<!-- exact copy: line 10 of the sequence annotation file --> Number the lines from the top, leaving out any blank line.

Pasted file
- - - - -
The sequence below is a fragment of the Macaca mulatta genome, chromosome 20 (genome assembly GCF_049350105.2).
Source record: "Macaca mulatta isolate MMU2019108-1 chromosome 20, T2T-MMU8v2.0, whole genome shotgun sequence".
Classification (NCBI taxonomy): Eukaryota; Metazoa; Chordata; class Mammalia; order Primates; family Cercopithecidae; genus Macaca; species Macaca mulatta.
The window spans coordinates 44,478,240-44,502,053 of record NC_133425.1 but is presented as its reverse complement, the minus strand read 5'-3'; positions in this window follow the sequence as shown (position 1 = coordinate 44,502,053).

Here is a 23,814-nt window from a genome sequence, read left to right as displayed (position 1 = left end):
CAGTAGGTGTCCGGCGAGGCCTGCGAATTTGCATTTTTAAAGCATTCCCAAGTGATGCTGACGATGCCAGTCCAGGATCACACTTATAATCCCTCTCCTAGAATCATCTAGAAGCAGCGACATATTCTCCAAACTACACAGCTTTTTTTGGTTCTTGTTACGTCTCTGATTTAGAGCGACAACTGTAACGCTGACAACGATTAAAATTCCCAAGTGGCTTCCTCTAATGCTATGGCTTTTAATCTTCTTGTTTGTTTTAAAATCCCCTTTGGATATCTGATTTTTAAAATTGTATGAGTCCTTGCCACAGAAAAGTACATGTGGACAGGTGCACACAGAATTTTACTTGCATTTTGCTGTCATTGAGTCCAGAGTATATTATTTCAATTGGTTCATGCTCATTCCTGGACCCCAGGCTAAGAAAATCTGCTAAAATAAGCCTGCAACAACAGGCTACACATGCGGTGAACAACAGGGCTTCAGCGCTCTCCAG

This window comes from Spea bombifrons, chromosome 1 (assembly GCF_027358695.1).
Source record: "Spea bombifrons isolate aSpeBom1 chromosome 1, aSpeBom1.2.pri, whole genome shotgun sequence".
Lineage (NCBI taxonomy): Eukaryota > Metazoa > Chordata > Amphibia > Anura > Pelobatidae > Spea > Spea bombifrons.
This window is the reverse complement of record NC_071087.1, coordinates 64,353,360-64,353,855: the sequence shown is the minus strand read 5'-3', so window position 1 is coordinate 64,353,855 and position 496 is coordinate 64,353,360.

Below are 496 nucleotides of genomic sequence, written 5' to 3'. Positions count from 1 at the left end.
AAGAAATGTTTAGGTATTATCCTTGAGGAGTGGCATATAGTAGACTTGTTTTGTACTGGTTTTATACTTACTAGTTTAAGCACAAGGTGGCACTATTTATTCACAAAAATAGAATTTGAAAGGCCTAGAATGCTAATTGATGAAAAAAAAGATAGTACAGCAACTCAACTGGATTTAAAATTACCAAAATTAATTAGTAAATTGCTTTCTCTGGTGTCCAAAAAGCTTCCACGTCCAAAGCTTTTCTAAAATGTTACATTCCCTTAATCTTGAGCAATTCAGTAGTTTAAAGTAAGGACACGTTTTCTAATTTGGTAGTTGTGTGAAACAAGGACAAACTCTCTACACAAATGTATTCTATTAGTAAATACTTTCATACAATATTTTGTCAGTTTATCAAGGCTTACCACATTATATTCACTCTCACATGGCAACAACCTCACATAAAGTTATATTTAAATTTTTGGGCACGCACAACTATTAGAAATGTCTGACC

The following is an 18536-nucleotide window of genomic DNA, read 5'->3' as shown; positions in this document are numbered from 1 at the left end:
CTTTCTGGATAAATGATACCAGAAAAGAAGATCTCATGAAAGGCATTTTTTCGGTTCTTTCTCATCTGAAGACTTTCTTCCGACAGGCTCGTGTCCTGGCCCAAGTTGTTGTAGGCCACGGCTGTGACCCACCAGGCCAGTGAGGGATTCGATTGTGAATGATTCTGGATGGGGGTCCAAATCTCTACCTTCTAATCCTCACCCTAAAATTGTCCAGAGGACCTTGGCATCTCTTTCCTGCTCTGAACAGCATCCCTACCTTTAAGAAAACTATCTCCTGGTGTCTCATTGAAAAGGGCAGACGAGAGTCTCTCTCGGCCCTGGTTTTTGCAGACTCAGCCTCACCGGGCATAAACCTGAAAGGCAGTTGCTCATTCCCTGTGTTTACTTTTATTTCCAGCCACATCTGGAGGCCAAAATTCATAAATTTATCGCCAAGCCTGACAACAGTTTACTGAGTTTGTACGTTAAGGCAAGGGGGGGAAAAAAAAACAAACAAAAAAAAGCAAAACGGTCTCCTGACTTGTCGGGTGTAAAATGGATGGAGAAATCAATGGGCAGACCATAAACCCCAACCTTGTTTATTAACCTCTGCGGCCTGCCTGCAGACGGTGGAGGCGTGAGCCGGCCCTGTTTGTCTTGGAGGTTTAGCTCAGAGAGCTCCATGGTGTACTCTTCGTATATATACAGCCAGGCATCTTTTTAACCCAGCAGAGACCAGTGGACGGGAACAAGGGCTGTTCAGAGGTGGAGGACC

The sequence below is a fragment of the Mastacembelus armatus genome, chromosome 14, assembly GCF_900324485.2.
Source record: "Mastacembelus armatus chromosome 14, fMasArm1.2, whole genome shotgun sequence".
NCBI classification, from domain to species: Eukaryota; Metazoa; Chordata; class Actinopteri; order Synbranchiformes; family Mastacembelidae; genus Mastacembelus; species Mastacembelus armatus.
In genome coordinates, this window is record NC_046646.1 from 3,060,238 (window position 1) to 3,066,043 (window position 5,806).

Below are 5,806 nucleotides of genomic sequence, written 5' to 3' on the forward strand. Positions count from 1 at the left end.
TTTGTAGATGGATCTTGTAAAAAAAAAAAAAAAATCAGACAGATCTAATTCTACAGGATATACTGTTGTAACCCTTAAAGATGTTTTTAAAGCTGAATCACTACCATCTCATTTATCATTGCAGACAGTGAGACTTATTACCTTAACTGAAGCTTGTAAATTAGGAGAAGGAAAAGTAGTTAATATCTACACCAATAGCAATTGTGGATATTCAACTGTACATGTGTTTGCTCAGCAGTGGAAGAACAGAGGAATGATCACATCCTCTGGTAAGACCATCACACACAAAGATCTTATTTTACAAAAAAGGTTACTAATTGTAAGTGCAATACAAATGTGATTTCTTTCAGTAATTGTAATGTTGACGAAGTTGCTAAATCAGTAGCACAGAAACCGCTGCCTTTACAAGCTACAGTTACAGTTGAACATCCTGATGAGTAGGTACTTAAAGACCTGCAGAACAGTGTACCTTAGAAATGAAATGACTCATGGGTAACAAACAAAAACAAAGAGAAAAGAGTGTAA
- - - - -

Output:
This window is the reverse complement of record NC_071087.1, coordinates 64,353,360-64,353,855: the sequence shown is the minus strand read 5'-3', so window position 1 is coordinate 64,353,855 and position 496 is coordinate 64,353,360.